Everywhere we turn, we are bombarded by news sources relaying all that has erupted in the Muslim world in the past few weeks. As many of you know, an obscure film portraying the Prophet Muhammad in a crude, negative light, surfaced in Arab media and has spread throughout the world via the Internet and news outlets. This set off a firestorm of worldwide responses. Protests, both violent and nonviolent, have sparked in several Muslim majority countries, and in a terrible sequence of events, extremists assassinated the U.S. Ambassador to Libya, J. Christopher Stevens; sadly, three other American lives were also lost in this deplorable act. Furthermore, countless others have fallen victim to death amidst the protests in the region. With the media in a frenzy, many have weighed in on why this unrest is spreading in the Muslim world.
So how does this violence and responses to it impact Muslim Americans? Muslims in the United States are in the stressful position of defending their faith or national origin as they face animosity from fellow Americans. When senseless acts of violence are carried out by extremists, who are out of touch with the tenets of Islam and represent only a small fraction of its followers, Muslim Americans are put in the position of proving their patriotism and condemning these acts of violence as if they were somehow involved in planning them.
We live in a world where the oppressed must constantly justify their existence and right to equitable inclusion. This theme extends within the LGBTQ community in their struggle against heterosexism and women in proving their gender is not a handicap. In the case of Muslims, there is an inherently problematic expectation from the American public for Muslim Americans to speak out against extremism, as if they were prone to sympathizing with it. This pressure to prove patriotism and loyalty is just one example of the struggles Muslim Americans currently face.
And when Muslim Americans do condemn violence and cite the peaceful qualities of their religion, many times their views are dismissed as anomalous. This oppressive silencing serves to perpetuate the extremist image of what a Muslim is and helps justify ongoing Islamophobia directed at innocent Muslim Americans or anyone that “looks Muslim,” as in the case of the Sikh Massacre in early August. In a post 9-11 America, fanaticism, terror and disloyalty have become synonymous with the Muslim American.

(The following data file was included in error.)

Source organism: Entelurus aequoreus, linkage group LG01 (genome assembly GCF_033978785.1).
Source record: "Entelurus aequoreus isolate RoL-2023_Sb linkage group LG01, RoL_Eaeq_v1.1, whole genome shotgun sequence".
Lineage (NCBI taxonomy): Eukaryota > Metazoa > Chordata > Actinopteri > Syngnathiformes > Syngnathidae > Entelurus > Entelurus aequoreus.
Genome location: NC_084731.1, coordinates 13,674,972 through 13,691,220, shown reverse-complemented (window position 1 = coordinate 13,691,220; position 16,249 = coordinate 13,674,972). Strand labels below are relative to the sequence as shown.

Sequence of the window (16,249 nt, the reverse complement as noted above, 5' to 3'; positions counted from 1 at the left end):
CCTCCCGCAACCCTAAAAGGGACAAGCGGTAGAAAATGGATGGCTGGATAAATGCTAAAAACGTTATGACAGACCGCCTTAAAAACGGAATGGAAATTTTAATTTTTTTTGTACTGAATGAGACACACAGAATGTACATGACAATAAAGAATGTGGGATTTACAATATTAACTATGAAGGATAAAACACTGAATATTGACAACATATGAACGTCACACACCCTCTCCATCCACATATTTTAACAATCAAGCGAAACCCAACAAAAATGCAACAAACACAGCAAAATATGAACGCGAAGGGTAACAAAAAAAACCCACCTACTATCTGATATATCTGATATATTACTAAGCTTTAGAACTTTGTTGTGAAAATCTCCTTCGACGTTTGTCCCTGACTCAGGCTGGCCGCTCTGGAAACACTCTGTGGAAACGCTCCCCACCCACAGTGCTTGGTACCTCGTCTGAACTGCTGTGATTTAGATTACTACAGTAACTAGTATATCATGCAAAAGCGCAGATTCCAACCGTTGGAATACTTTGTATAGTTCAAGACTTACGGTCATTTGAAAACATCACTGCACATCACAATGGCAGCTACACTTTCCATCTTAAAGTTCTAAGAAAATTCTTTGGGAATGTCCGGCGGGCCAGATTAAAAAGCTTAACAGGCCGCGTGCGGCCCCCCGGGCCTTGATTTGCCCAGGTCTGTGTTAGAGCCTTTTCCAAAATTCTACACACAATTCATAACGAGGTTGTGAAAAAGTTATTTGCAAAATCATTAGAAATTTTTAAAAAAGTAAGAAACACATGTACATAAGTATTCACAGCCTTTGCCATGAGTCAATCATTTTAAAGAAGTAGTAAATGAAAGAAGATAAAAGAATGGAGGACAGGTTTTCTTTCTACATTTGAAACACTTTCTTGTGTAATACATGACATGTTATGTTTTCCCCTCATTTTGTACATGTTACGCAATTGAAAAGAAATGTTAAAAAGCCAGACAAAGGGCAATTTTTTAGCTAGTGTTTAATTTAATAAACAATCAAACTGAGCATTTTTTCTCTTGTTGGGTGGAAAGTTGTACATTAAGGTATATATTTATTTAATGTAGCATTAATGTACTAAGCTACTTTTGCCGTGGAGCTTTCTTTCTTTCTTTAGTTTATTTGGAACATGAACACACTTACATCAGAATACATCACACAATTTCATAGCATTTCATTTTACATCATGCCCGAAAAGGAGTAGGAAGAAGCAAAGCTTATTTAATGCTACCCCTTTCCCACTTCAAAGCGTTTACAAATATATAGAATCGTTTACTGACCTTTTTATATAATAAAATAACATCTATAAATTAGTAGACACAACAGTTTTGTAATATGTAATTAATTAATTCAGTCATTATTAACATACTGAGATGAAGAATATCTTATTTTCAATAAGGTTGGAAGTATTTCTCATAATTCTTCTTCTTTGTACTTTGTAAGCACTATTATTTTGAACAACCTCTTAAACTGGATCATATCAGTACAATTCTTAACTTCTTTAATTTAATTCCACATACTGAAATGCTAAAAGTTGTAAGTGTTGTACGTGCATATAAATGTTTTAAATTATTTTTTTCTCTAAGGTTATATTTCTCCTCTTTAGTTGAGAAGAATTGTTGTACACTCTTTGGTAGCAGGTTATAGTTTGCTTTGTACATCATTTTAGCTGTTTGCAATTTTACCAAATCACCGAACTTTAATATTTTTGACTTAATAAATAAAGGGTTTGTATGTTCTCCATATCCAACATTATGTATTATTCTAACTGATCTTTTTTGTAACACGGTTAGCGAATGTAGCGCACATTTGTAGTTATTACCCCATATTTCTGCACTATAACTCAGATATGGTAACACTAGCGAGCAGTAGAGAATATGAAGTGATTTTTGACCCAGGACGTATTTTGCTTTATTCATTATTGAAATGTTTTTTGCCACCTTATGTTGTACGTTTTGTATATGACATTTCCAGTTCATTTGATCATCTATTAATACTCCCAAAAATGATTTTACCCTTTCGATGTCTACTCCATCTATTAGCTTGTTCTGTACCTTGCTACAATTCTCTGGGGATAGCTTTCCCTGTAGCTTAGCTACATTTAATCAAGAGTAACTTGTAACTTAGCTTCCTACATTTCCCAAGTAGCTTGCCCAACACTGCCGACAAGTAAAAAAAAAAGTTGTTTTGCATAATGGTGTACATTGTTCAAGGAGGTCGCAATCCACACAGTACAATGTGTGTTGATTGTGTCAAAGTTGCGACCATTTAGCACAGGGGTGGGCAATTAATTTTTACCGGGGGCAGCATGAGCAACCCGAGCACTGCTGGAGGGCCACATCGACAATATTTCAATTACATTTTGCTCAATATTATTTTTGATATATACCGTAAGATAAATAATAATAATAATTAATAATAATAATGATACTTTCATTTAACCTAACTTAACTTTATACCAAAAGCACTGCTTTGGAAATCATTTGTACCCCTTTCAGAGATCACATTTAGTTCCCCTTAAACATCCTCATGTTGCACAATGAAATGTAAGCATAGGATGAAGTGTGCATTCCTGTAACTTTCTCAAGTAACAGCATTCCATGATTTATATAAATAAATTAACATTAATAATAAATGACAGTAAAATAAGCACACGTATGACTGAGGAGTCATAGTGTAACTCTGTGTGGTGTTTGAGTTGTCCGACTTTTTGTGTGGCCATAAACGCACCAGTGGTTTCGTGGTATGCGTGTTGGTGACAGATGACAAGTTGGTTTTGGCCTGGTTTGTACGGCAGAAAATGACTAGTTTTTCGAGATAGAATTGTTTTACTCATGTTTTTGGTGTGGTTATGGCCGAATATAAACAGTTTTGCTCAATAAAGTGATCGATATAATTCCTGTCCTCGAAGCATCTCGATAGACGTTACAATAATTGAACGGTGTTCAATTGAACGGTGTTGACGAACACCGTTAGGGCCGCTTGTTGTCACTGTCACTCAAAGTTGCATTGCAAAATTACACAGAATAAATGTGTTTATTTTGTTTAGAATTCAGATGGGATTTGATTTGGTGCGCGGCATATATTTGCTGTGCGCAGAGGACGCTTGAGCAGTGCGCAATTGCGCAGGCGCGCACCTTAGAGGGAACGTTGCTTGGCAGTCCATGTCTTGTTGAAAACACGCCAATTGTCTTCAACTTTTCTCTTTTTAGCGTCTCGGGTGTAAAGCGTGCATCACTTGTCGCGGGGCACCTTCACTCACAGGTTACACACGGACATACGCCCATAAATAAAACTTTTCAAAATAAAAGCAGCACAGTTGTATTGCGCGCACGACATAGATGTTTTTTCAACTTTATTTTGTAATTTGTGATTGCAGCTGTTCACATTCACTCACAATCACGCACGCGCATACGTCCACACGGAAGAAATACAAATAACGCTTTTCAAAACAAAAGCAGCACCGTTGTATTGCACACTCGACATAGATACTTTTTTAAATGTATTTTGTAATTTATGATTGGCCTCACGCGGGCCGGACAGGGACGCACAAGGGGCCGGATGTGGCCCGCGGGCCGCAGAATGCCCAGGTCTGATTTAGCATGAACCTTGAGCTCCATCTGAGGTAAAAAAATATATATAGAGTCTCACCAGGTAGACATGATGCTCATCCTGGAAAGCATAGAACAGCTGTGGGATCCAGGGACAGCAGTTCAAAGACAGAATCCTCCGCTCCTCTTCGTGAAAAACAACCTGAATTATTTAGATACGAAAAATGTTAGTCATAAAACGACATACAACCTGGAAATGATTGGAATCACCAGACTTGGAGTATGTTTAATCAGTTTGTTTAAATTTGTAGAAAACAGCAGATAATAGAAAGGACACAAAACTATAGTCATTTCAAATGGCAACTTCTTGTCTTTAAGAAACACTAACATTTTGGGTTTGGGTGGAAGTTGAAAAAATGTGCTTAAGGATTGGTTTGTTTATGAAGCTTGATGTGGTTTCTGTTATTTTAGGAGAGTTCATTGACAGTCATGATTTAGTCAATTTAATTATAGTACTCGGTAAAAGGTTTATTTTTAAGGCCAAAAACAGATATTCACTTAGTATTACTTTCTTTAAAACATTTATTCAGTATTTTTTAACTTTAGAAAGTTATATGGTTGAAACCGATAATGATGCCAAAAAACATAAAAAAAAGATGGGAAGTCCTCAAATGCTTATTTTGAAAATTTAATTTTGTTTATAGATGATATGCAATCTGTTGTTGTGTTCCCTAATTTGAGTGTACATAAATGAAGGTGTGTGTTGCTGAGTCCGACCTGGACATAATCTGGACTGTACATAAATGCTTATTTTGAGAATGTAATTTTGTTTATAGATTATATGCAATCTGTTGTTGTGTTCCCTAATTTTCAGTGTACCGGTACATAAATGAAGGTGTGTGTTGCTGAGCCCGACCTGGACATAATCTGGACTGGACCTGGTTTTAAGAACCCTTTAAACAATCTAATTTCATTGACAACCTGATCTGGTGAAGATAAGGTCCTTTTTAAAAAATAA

So what does a Muslim American look like? Images in the popular imagination have purposefully constructed Muslim men as violent, raging terrorists and Muslim women as submissive, oppressed victims. These images function together to justify everything from American military expansion in the Middle East to the legally sanctioned racial profiling of Muslim American and South Asian American youth.
For instance, Newsweek’s latest edition, Muslim Rage, has the image of a screaming turbaned man on its cover. We hope the American public assesses the underlying biases and realizes that Islamic vilification sells stories. It simplifies the issue of “violent Muslims” into digestible messages that serve special interest political groups. These longstanding images and stereotypes are crucial in fueling Islamophobia in this country, as they dehumanize all Muslims and portray them in hateful, extremist lights.
As a nation, we need to hit the pause button. We need to reevaluate our understanding of Islam, our images of Muslim Americans and our urge to categorize our Muslim friends as peaceful anomalies. We live in a country where 40 percent of Americans have unfavorable views of Muslims. Politicians have suggested putting Muslims on trial to prove their patriotism. In the last election cycle, attempts to discredit Barack Obama included accusing him of secretly being a Muslim; yet the American public did not respond with, “And so what if he is?”
Moving forward as a nation, we must humanize Muslims by reacquainting ourselves with the forgotten images of playful Muslim children, artists, musicians, empowered women, Nobel laureates and humanitarians. We must allow room for Muslim Americans to define themselves the way they see fit. Let us question why fear of Islam is pushed by the media and politicians, and why some Americans are comfortable with labeling more than a billion people in the world as “the enemy.”
Umbar Sattar ’13, Ghalib Shaikh ’13 and Aisha Sindhu ’14 contributed writing to this piece.
Adam Abboud is a junior in the College of Arts and Sciences. He may be reached at firstname.lastname@example.org. Guest Room appears periodically this semester.